No hearing occurred. Instead, on July 20, 1998, applicant and the Bar agreed to a factual stipulation regarding applicant's employment between March 1994 (when applicant committed the criminal misconduct that resulted in his one-year suspension) and June 24, 1998 (when applicant accepted a position as a staff attorney for the Office of Public Advocacy in Fairbanks, Alaska). Based on that stipulation, applicant filed a motion requesting that this court reconsider its order of referral. In addition to timing considerations, applicant asserted that "[t]his court is uniquely qualified to determine whether [applicant] is entitled to credit for the time he voluntarily withdrew from the practice of law prior to his formal suspension." We allowed the motion.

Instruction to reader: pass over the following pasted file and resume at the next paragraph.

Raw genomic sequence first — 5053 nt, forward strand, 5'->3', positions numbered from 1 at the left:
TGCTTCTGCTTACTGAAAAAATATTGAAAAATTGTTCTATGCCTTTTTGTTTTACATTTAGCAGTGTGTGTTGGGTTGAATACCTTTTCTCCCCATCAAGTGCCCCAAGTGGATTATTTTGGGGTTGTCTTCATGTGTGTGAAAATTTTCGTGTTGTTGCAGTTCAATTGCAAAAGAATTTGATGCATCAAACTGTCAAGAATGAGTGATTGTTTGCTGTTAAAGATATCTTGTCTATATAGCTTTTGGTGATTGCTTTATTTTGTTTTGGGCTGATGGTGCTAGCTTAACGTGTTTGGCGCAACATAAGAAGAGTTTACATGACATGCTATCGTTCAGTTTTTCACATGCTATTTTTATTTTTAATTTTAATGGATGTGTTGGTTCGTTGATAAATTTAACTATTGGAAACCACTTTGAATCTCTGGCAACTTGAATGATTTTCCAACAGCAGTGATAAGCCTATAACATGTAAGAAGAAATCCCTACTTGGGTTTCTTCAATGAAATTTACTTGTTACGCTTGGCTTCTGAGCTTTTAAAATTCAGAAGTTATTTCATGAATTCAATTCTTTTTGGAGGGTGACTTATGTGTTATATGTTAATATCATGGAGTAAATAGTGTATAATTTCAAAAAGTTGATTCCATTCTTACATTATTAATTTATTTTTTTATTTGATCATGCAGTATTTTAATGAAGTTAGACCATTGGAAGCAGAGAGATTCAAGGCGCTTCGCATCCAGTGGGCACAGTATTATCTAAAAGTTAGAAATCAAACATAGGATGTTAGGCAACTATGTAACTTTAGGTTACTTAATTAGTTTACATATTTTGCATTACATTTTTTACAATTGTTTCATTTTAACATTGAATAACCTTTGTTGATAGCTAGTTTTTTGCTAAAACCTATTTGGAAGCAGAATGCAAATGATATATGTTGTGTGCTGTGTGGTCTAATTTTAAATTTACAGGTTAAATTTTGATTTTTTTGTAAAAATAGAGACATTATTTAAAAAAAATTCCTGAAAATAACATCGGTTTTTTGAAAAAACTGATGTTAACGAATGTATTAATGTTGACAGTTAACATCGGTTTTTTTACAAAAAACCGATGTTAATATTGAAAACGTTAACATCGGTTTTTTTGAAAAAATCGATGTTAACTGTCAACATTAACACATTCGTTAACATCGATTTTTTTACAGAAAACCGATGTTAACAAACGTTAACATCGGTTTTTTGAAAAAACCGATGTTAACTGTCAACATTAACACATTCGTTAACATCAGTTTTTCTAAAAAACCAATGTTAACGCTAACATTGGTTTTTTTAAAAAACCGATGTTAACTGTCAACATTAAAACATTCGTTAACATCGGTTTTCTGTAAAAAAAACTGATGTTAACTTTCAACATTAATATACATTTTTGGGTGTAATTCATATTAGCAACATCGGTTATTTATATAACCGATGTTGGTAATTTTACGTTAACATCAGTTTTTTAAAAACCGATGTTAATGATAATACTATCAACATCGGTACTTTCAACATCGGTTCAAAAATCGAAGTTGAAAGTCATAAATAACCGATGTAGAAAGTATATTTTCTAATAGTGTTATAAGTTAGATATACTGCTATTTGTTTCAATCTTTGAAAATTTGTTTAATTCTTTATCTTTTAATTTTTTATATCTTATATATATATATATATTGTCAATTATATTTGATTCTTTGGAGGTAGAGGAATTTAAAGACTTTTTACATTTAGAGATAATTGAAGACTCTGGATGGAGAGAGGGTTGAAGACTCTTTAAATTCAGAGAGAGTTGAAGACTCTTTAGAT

The stipulation reveals that applicant did not engage in the practice of law for a period of 25 months between March 1995 and February 1998. During that time, he served only as a law clerk for lawyers. He did not accept fees from any client, and he claimed the "law clerk" exemption from coverage by the Professional Liability Fund.

As noted above, the court in Allen adopted the concept of withdrawal credit and held that applicant "is a candidate for such credit" upon a showing that he "refrained completely from the practice of law for not less than the required period of the disciplinary suspension." Id. The stipulation reveals that applicant did so. Consequently, we conclude that applicant is entitled to withdrawal credit for the time remaining on the period of his disciplinary suspension.